In a surprise move, the White House has nominated Paul Anastas  to head the U.S. Environmental Protection Agency's (EPA's) Office of Research and Development. ORD focuses  on science that will help assess the risk of existing chemicals. But Anastas, 46, is a synthetic chemist and a founder of the field of green chemistry. The departure for ORD caught many by surprise. "I see this as pretty amazing," says Carol Henry, an adjunct researcher at the George Washington University School of Public Health and Health Services in Washington, D.C.
Anastas, a professor at Yale University, isn't green at EPA or in Washington policy circles. After earning his Ph.D. in 1989, he worked at EPA's Office of Prevention, Pesticides and Toxic Substances (OPPT) for a decade, rising to head the Industrial Chemistry Branch. There his focus was on how to develop compounds in a way to make sure they would not be carcinogenic. After leaving EPA in 1999, he spent 5 years at the White House Office of Science and Technology Policy. He joined Yale in 2007.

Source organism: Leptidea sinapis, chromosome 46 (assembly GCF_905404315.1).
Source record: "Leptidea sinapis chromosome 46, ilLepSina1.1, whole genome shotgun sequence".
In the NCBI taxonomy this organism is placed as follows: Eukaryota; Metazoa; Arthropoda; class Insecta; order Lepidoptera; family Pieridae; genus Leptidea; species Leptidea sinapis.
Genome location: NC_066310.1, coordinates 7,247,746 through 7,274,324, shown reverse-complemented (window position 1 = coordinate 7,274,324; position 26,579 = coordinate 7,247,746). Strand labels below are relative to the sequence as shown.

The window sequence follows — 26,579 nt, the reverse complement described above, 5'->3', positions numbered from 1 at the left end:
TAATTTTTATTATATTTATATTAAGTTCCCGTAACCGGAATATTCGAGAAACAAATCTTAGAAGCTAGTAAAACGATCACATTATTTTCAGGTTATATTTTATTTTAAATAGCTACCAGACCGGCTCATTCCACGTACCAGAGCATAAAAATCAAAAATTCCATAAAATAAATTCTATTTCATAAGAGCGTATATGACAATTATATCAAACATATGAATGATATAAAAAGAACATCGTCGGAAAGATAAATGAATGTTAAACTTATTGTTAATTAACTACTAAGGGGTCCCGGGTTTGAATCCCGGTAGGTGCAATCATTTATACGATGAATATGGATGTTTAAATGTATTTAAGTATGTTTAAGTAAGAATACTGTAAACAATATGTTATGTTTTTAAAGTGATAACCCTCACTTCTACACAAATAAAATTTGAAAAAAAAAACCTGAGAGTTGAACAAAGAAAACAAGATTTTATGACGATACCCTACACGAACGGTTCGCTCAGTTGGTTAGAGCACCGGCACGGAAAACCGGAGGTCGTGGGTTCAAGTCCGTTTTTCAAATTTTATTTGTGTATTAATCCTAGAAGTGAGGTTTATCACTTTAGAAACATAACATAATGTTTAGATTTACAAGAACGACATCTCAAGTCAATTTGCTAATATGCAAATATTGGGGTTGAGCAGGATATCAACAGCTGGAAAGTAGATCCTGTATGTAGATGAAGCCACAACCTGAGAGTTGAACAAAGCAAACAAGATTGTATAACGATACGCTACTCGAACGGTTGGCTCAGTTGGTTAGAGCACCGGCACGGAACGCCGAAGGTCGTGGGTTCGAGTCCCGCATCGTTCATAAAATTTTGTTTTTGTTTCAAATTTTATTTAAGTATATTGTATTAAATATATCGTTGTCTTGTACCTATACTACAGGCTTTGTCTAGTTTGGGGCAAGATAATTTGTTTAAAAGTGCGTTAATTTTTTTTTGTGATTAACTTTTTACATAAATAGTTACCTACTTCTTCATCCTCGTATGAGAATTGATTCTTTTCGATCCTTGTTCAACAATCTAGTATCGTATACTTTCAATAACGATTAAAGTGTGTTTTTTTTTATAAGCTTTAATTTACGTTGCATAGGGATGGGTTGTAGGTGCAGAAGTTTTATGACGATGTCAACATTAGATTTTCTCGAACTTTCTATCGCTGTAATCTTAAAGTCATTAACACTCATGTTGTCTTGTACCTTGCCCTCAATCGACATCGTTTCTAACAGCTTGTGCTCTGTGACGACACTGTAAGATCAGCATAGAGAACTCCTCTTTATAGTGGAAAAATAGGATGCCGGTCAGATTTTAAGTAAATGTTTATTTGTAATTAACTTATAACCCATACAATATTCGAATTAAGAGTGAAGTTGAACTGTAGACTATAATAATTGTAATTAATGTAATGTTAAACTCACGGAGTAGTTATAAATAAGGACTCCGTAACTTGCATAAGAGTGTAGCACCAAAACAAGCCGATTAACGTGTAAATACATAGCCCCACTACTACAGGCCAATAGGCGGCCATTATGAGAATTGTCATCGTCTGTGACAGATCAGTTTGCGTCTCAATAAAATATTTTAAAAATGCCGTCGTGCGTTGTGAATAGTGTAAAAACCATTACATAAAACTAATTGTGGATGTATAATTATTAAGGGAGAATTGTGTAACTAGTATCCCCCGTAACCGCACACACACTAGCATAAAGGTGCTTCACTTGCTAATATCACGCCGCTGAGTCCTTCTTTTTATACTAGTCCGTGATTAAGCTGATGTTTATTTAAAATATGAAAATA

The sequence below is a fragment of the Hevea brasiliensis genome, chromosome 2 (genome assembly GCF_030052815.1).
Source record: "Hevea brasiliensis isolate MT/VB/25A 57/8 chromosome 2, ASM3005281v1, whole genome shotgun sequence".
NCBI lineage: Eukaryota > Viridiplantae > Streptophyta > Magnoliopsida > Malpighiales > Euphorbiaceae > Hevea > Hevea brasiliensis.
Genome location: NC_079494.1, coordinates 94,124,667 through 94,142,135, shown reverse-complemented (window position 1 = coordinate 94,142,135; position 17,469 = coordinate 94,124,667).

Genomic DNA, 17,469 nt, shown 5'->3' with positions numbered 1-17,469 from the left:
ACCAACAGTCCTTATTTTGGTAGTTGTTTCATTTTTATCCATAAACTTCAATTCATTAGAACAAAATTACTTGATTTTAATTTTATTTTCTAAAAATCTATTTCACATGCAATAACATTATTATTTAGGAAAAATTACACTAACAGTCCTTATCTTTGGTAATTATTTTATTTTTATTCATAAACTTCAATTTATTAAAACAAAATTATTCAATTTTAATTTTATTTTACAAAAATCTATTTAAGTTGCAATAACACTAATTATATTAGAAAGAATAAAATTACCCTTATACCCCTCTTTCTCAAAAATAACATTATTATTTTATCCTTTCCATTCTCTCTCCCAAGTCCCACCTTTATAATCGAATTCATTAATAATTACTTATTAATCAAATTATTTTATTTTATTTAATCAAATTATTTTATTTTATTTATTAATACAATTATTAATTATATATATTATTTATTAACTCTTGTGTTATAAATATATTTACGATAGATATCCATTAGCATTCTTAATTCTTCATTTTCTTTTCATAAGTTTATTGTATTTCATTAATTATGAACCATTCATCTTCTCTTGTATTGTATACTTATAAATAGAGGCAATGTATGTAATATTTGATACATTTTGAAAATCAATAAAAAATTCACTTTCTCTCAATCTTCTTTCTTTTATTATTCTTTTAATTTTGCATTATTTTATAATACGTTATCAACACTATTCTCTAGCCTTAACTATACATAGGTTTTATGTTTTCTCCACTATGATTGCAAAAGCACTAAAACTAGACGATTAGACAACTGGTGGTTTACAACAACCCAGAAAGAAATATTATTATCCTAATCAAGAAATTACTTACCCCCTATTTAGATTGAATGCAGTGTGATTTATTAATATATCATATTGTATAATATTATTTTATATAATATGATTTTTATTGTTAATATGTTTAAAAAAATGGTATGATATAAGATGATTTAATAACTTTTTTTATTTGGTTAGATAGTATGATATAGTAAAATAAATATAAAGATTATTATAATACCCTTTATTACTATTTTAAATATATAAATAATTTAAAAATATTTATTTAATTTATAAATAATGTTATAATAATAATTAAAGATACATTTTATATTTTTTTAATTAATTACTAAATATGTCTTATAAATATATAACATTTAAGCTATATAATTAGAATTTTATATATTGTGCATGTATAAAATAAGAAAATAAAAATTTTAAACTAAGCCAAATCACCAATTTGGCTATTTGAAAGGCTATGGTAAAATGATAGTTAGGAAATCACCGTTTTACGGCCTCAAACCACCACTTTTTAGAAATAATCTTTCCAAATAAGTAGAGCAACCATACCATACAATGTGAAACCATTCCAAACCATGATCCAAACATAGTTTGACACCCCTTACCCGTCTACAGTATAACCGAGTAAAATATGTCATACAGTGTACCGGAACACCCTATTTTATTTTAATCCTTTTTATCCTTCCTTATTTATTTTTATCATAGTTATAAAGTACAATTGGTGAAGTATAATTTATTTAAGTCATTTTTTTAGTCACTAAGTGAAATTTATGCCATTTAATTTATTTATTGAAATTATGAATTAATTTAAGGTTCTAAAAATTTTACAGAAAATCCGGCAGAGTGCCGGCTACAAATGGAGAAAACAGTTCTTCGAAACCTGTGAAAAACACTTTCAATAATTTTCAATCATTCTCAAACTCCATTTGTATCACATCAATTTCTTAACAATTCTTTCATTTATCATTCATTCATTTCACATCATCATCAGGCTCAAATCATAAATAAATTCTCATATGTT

In 1991, Anastas coined the term "green chemistry." It means different things to different people; check out the 12 principles  in a 2002 article Anastas cowrote for Science. Generally, green chemistry refers to sustainability and the concept of designing and producing chemicals in a way that minimizes the potential for health or environmental hazards. (At EPA, the green chemistry program  is in OPPT.)
So what might the nomination mean for EPA, if Anastas is confirmed by the Senate? Henry, who directed the American Chemistry Council's research portfolio, says that an injection of green chemistry could stimulate more innovation at ORD.
Anastas appears to be thinking along those lines. He wrote about the need for a new approach in an article  in The New York Academy of Sciences Magazine this spring:
Many of our attempts at environmental regulation have been mandates for technological bandages that didn’t always foster innovation. Though some accomplished the desired goals, the approaches were often costly and inefficent. The next generation of actions taken by government in concert with NGOs [nongovernmental organizations] and industry needs to be far more about innovation and thoughtful design.
Credit: Michael Marsland/Yale University